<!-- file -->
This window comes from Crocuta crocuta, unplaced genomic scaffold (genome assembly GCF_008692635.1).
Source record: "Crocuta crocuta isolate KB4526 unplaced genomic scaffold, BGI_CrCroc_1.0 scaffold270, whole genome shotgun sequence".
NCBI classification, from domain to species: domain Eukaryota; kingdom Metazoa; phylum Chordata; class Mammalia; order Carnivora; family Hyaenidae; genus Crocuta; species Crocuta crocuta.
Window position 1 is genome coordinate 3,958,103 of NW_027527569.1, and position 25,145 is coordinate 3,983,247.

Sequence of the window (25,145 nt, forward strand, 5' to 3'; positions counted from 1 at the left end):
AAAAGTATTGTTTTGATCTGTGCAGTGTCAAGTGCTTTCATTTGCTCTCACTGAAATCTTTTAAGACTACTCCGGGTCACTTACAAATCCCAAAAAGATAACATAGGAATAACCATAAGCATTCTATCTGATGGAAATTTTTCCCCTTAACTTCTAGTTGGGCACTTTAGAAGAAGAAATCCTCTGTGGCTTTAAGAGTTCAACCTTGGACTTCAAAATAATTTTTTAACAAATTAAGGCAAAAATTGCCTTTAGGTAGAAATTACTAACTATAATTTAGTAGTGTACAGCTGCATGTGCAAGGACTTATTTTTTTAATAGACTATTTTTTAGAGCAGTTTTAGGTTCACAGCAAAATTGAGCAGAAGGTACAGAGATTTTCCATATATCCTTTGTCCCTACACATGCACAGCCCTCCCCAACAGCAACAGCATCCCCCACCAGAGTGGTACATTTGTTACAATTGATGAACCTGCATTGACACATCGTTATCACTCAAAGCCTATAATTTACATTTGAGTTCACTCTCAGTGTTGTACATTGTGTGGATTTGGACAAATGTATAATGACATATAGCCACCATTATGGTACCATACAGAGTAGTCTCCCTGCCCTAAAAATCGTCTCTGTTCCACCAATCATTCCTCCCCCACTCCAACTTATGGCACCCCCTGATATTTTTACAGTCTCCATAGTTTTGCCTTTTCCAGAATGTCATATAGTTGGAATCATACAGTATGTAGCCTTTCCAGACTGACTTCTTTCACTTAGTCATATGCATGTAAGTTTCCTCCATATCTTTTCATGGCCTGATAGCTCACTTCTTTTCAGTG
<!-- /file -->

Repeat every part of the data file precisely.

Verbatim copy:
This window comes from Crocuta crocuta, unplaced genomic scaffold (genome assembly GCF_008692635.1).
Source record: "Crocuta crocuta isolate KB4526 unplaced genomic scaffold, BGI_CrCroc_1.0 scaffold270, whole genome shotgun sequence".
NCBI classification, from domain to species: domain Eukaryota; kingdom Metazoa; phylum Chordata; class Mammalia; order Carnivora; family Hyaenidae; genus Crocuta; species Crocuta crocuta.
Window position 1 is genome coordinate 3,958,103 of NW_027527569.1, and position 25,145 is coordinate 3,983,247.

Sequence of the window (25,145 nt, forward strand, 5' to 3'; positions counted from 1 at the left end):
AAAAGTATTGTTTTGATCTGTGCAGTGTCAAGTGCTTTCATTTGCTCTCACTGAAATCTTTTAAGACTACTCCGGGTCACTTACAAATCCCAAAAAGATAACATAGGAATAACCATAAGCATTCTATCTGATGGAAATTTTTCCCCTTAACTTCTAGTTGGGCACTTTAGAAGAAGAAATCCTCTGTGGCTTTAAGAGTTCAACCTTGGACTTCAAAATAATTTTTTAACAAATTAAGGCAAAAATTGCCTTTAGGTAGAAATTACTAACTATAATTTAGTAGTGTACAGCTGCATGTGCAAGGACTTATTTTTTTAATAGACTATTTTTTAGAGCAGTTTTAGGTTCACAGCAAAATTGAGCAGAAGGTACAGAGATTTTCCATATATCCTTTGTCCCTACACATGCACAGCCCTCCCCAACAGCAACAGCATCCCCCACCAGAGTGGTACATTTGTTACAATTGATGAACCTGCATTGACACATCGTTATCACTCAAAGCCTATAATTTACATTTGAGTTCACTCTCAGTGTTGTACATTGTGTGGATTTGGACAAATGTATAATGACATATAGCCACCATTATGGTACCATACAGAGTAGTCTCCCTGCCCTAAAAATCGTCTCTGTTCCACCAATCATTCCTCCCCCACTCCAACTTATGGCACCCCCTGATATTTTTACAGTCTCCATAGTTTTGCCTTTTCCAGAATGTCATATAGTTGGAATCATACAGTATGTAGCCTTTCCAGACTGACTTCTTTCACTTAGTCATATGCATGTAAGTTTCCTCCATATCTTTTCATGGCCTGATAGCTCACTTCTTTTCAGTG